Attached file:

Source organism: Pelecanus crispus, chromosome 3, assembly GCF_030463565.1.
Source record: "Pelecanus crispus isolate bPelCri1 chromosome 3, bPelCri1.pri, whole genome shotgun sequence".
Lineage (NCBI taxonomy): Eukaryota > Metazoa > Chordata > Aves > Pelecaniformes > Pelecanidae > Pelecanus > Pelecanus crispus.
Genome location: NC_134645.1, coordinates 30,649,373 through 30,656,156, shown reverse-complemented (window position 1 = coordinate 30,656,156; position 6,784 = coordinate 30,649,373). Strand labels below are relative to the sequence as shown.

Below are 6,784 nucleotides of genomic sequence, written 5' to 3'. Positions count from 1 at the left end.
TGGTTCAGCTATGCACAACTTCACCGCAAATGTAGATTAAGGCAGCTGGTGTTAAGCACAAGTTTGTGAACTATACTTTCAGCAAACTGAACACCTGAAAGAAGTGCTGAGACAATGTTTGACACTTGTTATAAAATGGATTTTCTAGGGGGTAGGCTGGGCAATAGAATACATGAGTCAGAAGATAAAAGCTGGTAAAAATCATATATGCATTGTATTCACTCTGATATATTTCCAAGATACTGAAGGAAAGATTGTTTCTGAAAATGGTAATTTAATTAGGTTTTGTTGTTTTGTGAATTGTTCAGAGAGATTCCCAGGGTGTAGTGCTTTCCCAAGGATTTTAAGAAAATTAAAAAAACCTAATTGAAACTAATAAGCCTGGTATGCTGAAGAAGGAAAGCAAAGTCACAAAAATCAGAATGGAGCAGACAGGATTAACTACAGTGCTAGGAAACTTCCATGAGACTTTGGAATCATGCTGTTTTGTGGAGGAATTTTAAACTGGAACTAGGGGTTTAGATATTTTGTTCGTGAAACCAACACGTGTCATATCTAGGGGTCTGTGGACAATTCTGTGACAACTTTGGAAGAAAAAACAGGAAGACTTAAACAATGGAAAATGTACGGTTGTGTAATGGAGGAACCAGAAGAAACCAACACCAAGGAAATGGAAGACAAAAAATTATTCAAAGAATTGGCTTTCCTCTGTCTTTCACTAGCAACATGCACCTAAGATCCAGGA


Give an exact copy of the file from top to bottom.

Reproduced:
Source organism: Pelecanus crispus, chromosome 3, assembly GCF_030463565.1.
Source record: "Pelecanus crispus isolate bPelCri1 chromosome 3, bPelCri1.pri, whole genome shotgun sequence".
Lineage (NCBI taxonomy): Eukaryota > Metazoa > Chordata > Aves > Pelecaniformes > Pelecanidae > Pelecanus > Pelecanus crispus.
Genome location: NC_134645.1, coordinates 30,649,373 through 30,656,156, shown reverse-complemented (window position 1 = coordinate 30,656,156; position 6,784 = coordinate 30,649,373). Strand labels below are relative to the sequence as shown.

Below are 6,784 nucleotides of genomic sequence, written 5' to 3'. Positions count from 1 at the left end.
TGGTTCAGCTATGCACAACTTCACCGCAAATGTAGATTAAGGCAGCTGGTGTTAAGCACAAGTTTGTGAACTATACTTTCAGCAAACTGAACACCTGAAAGAAGTGCTGAGACAATGTTTGACACTTGTTATAAAATGGATTTTCTAGGGGGTAGGCTGGGCAATAGAATACATGAGTCAGAAGATAAAAGCTGGTAAAAATCATATATGCATTGTATTCACTCTGATATATTTCCAAGATACTGAAGGAAAGATTGTTTCTGAAAATGGTAATTTAATTAGGTTTTGTTGTTTTGTGAATTGTTCAGAGAGATTCCCAGGGTGTAGTGCTTTCCCAAGGATTTTAAGAAAATTAAAAAAACCTAATTGAAACTAATAAGCCTGGTATGCTGAAGAAGGAAAGCAAAGTCACAAAAATCAGAATGGAGCAGACAGGATTAACTACAGTGCTAGGAAACTTCCATGAGACTTTGGAATCATGCTGTTTTGTGGAGGAATTTTAAACTGGAACTAGGGGTTTAGATATTTTGTTCGTGAAACCAACACGTGTCATATCTAGGGGTCTGTGGACAATTCTGTGACAACTTTGGAAGAAAAAACAGGAAGACTTAAACAATGGAAAATGTACGGTTGTGTAATGGAGGAACCAGAAGAAACCAACACCAAGGAAATGGAAGACAAAAAATTATTCAAAGAATTGGCTTTCCTCTGTCTTTCACTAGCAACATGCACCTAAGATCCAGGA